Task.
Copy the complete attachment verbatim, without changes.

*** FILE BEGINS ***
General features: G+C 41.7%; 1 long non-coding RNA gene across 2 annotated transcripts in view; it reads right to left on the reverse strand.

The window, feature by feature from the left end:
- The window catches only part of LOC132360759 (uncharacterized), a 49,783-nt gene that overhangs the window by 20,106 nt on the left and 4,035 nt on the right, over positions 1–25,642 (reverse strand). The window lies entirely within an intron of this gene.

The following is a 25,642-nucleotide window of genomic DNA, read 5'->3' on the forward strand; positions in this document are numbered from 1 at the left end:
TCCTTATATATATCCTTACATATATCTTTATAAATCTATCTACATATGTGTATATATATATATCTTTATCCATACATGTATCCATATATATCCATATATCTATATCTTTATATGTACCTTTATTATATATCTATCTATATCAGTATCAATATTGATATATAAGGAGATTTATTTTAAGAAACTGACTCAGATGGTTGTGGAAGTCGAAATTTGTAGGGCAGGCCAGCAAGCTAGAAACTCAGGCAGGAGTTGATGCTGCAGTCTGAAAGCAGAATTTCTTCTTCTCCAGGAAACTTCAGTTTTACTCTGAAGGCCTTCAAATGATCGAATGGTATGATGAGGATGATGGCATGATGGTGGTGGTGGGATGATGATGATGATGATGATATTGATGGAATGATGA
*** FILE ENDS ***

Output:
General features: G+C 41.7%; 1 long non-coding RNA gene across 2 annotated transcripts in view; it reads right to left on the reverse strand.

The window, feature by feature from the left end:
- The window catches only part of LOC132360759 (uncharacterized), a 49,783-nt gene that overhangs the window by 20,106 nt on the left and 4,035 nt on the right, over positions 1–25,642 (reverse strand). The window lies entirely within an intron of this gene.

The following is a 25,642-nucleotide window of genomic DNA, read 5'->3' on the forward strand; positions in this document are numbered from 1 at the left end:
TCCTTATATATATCCTTACATATATCTTTATAAATCTATCTACATATGTGTATATATATATATCTTTATCCATACATGTATCCATATATATCCATATATCTATATCTTTATATGTACCTTTATTATATATCTATCTATATCAGTATCAATATTGATATATAAGGAGATTTATTTTAAGAAACTGACTCAGATGGTTGTGGAAGTCGAAATTTGTAGGGCAGGCCAGCAAGCTAGAAACTCAGGCAGGAGTTGATGCTGCAGTCTGAAAGCAGAATTTCTTCTTCTCCAGGAAACTTCAGTTTTACTCTGAAGGCCTTCAAATGATCGAATGGTATGATGAGGATGATGGCATGATGGTGGTGGTGGGATGATGATGATGATGATGATATTGATGGAATGATGA